Day, C. et al. (2000) Leading Schools in Times of Change. Buckingham, UK: Open University Press. PP 158-178
Search Key words; School improvement, leadership, ethics, values, vision, school improvement.
Day (2000) considers the characteristics of effective leadership from twelve headteacher and the relationship between leadership and school improvement. Day (2009) also explores past and future models of leadership.
- Firstly, school leadership in the late 1990’s in all countries has become increasingly complex with demands upon schools and to expect results in short timescales. This puts pressure on individual institutions and therefore headteachers. Headteachers being accountable for the performance of their school and to improve their school through measurable ways.
- Dominant discourse of leadership is a mixture of ‘old managerialism’ by direct control and people centred management, ‘new managerialism’.
Leadership and School Culture
Schools that have been effective and have the capacity to improve their staff are led by headteachers who make a ‘measurable contribution to the effectiveness of their staff.’ Transformational leadership focus on moral values and how this is disclosed to others.
- use power with or through other people rather than exercising control
- Giving others real responsibility and developing others ‘best mode’ to move organization forward
- relinquishing the idea of structure as control but replacing it with building the learning capacities of others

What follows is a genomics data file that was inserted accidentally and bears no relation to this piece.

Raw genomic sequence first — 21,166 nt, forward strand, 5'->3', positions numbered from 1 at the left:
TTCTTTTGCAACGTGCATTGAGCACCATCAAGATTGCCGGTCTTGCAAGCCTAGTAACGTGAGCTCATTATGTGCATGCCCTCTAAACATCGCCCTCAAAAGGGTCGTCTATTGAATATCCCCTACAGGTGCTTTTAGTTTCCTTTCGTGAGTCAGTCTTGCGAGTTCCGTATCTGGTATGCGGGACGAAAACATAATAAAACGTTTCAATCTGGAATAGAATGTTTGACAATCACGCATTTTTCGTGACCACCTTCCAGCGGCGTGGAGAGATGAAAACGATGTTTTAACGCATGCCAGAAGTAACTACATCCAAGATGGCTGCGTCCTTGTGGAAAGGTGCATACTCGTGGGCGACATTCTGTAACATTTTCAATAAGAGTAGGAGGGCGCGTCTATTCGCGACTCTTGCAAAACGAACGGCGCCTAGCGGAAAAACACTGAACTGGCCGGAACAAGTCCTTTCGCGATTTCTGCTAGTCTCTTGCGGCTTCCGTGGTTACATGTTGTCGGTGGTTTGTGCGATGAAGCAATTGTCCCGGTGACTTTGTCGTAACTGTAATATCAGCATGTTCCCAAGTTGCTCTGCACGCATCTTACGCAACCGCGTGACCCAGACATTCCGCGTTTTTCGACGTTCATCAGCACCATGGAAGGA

Self governance schools have resulted in a greater divide between ‘leaders’ and ‘followers’. So major challenge is to break down this barrier. Strong framework for teamwork and participation in decision making. This however created ongoing tensions which has to be managed and mediated. Morality, emotion and social bonds provide far more powerful ways to motivation and commitment. This can be obtained by encouraging staff in discussion about values and beliefs as well as decision making processes, emphasising mutual respect and providing support.
Post Transformational Leadership : a values led contingency model
Governments have imposed policies which are economic approach to management. These heads are operating differently with these pressures and are more concerned with ensuring their schools are caring, focused and inquiring communities.
Two most important findings –
- effective leaders are constantly and consistently managing several competing tensions and dilemmas
- effective leaders are above all people centred – people make the difference between success and failure
Explains the four ‘ranked’ models of ‘competing values’ framework that will have an effective upon performance. These leaders must have the ability to read and adjust to the set of circumstances they face. Adapting strategies and tactics but not values to unanticipated events and new demands.